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les Enluminures

Noted Pontifical [Pontificale GUILLELMI DURANDI]

In Latin, decorated manuscript on parchment with musical notation
France (Central or Southern), c. 1350-1400

TM 521

154 folios on parchment (flesh-side white and slick, hair-side darker or yellowed and speckled), original foliation in roman numerals, center upper margin, 1-151, with f. 142 bis, and with two unnumbered folios at the beginning, modern foliation in pencil, top outer corner recto following original foliation, the last quire now ends imperfectly, and the table of contents lists at least 54 additional folios, now missing (collation, i2 [two unnumbered folios] ii-xx8), quires 2-10 include horizontal catchwords with elaborate pen-work decoration (described below), remaining quires include vertical catchwords, quires signed in modern pencil, very bottom inside margin, beginning with quire 2 on f. 1, quires 2-12, ff. 1-88v, ruled in red ink with the top and bottom two rules full across, and with single full-length vertical bounding lines, quires 13 to end, beginning on f. 89, ruled in brown ink with the top two and bottom one horizontal rules full across, and with single full-length vertical bounding lines (justification 145-140 x 107-104 mm.), copied in a formal gothic bookhand in sixteen long lines or with up to five four-line red staves and five lines of text per page, red rubrics and liturgical directions, flourished majuscules within the text, beautiful cadel initials, many with faces and other grotesques, most found in the text accompanying the music, paragraph marks in red or blue, one-line red and blue initials, two-line alternately red and blue initials with black or blue pen decoration respectively, three-line parted red and blue pen-work initials, or one color initials with decorative void spaces within the initial, six-line initial, f. 1, parted red and blue with detailed red infilling and with red and black pen decoration, elaborate decorated catchwords (described in detail, below). In very good condition apart from cockling, two leaves at the beginning before f. 1, worn, with partial loss of the lower corner, some original holes and unevenly shaped leaves, ink is blurred and smudged on some folios, although text remains legible, likely original due to poor ink and slick parchment. Bound in 15th-century (?) wooden boards covered with brown leather, blind-tooled with a central panel of small round stamps with fleur-de-lis, surrounded by borders of small diamond-shaped stamps with the “agnus dei,” groups of small round stamps with stars, and an outer border of three double fillets; spine with four raised bands, five brass bosses, upper and lower boards, and two brass clasps and catches, fastening back to front; rebacked in later leather tooled in a grid, and with small round stamps; in solid condition, but the covering on both boards is quite worn, and the tooling is no longer distinct. Dimensions 241 x 167 mm.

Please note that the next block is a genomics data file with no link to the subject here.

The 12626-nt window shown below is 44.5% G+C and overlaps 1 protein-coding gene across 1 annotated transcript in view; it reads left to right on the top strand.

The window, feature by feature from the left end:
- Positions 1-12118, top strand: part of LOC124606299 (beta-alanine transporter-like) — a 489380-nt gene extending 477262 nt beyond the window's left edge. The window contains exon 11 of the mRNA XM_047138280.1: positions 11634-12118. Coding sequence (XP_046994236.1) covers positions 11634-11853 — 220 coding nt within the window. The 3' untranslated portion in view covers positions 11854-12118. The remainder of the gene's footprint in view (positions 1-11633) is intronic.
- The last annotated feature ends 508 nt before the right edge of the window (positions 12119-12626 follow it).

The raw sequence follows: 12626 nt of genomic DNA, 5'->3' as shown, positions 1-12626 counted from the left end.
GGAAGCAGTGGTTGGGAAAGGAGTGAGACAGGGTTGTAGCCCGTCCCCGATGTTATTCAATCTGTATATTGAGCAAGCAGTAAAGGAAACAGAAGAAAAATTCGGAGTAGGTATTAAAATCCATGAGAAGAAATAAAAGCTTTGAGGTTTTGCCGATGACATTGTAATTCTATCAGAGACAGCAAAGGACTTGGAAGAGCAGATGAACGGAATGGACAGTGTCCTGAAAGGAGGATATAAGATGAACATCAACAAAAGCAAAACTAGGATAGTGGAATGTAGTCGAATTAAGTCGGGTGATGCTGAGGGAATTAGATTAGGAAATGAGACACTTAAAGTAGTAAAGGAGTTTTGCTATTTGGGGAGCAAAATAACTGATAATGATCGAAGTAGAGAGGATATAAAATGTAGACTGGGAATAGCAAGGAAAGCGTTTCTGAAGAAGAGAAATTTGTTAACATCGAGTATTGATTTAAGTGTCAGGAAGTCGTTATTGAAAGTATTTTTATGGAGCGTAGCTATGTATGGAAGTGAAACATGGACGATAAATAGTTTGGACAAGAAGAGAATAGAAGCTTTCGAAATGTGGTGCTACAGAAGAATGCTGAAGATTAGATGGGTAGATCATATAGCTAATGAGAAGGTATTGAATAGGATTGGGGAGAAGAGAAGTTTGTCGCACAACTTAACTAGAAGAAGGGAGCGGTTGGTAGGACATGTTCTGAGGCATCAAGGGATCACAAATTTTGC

Reproducing William Durand’s original text very closely, this Pontifical differs in the chapters included, as well as other features. Of special interest is the inclusion of the Greek alphabet in the ceremony for the Dedication of a Church. Less common than Missals and Breviaries, Pontificals were often expensive, illuminated volumes; this book, in contrast, constitutes a more practical volume suitable for traveling. This is a very charming, unusual volume, with musical notation on at least eight-two folios, exceptional illustrated catchwords and cadel initials, and an early binding.


1.The evidence of the script and decoration support an origin in central or southern France in the second half of the fourteenth century, making this a relatively early copy of this text. It reproduces the litany found in William Durand’s pontifical almost exactly (discussed in detail below), and thus the inclusion of saints venerated in the diocese of Bourges probably reflects the original text, rather than the diocese where this was copied. Nonetheless, we may also add that its decoration and script do not rule out the possibility that it may in fact have been copied somewhere in that region. Arguing from negative evidence is very weak, but we may also note that the Visitation, a feast established for the whole church in 1389, is not included in the Benedictions for major feasts at the end of the table of contents.

2. Top margin, first unnumbered leaf, “De Nostre Dame de Grace,” s. XIX (?).


[Two unnumbered folios before f. 1] Secuntur rubrice istius pontificatus, incipit, “De crismandis in fronte pueris, i; De psalmista faciendo, iii, De clerico faciendo … De altaris portalis consecratione, cl, … Ordo ad vestiendum et deuestiendum episcopum pontificalibus, ccv”;